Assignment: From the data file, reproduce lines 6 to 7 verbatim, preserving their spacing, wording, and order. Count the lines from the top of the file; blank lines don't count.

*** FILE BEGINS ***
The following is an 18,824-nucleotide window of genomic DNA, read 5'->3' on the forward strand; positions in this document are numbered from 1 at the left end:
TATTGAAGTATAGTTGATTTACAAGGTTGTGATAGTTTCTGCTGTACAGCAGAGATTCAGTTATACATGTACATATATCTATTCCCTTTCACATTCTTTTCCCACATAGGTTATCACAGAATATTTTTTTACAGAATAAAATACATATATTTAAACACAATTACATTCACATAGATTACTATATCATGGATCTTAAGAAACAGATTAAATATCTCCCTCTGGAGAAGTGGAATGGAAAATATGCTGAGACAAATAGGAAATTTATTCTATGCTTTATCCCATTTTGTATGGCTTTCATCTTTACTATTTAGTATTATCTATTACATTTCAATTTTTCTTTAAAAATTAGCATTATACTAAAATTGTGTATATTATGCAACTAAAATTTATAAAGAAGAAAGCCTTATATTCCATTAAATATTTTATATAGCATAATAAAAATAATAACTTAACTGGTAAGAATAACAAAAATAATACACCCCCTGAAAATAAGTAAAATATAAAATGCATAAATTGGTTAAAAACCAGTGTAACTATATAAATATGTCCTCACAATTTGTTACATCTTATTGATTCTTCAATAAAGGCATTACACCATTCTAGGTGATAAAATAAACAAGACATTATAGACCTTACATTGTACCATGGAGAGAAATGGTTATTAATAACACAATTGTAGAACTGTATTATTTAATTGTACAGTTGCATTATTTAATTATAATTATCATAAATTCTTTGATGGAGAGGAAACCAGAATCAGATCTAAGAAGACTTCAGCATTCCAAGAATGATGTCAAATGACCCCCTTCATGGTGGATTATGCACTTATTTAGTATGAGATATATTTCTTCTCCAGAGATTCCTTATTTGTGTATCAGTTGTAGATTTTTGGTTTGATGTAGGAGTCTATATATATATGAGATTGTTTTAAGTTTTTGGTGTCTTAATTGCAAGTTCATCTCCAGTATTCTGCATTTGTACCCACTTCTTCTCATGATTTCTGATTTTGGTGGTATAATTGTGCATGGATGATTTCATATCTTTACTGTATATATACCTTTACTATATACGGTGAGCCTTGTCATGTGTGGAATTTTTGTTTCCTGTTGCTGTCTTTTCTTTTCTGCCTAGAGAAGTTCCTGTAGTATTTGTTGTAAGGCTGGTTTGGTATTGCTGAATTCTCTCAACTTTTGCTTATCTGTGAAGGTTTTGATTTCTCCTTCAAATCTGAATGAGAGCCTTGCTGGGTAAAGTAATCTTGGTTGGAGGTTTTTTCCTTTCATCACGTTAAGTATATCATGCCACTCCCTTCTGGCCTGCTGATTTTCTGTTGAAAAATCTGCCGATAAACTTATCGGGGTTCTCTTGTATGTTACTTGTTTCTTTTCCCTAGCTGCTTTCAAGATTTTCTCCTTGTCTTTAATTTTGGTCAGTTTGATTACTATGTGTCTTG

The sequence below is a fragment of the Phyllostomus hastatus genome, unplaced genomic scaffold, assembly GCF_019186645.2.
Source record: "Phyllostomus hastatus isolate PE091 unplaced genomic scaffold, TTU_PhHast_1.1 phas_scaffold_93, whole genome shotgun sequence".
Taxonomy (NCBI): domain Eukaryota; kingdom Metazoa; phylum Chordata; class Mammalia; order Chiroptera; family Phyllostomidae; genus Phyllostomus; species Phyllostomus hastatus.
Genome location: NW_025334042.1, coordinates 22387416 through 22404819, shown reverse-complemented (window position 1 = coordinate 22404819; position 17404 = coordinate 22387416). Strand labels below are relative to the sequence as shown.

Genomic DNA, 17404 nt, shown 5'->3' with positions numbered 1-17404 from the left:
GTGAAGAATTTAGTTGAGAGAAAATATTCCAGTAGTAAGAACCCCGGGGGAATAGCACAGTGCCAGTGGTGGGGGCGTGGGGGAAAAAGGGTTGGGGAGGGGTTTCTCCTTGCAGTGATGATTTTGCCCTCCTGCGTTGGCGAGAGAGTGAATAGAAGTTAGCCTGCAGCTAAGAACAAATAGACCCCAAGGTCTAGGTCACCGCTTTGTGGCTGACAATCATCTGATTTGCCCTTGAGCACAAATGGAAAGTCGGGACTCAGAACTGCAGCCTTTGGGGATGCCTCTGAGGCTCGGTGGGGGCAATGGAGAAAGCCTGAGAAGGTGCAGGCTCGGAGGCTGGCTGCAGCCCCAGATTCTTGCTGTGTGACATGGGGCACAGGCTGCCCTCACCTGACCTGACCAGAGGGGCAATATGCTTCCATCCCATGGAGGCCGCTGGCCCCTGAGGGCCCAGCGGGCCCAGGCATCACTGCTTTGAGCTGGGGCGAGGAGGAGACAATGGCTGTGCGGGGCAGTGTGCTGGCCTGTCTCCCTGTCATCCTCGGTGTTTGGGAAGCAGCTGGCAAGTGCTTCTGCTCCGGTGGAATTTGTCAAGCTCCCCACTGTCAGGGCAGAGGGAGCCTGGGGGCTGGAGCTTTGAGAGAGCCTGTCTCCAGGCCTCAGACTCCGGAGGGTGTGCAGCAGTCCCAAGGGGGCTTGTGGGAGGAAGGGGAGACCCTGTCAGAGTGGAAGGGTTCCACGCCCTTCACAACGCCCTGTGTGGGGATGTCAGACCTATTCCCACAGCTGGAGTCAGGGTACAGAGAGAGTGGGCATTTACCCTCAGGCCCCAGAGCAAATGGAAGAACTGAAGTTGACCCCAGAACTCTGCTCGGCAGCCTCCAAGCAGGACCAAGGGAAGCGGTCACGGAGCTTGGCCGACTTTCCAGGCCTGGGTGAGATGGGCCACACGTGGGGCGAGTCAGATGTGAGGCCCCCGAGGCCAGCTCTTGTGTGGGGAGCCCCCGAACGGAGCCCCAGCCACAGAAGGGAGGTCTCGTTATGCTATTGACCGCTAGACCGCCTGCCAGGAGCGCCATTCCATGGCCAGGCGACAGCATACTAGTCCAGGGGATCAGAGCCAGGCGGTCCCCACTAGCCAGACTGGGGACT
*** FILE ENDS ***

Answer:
Genome location: NW_025334042.1, coordinates 22387416 through 22404819, shown reverse-complemented (window position 1 = coordinate 22404819; position 17404 = coordinate 22387416). Strand labels below are relative to the sequence as shown.

Genomic DNA, 17404 nt, shown 5'->3' with positions numbered 1-17404 from the left: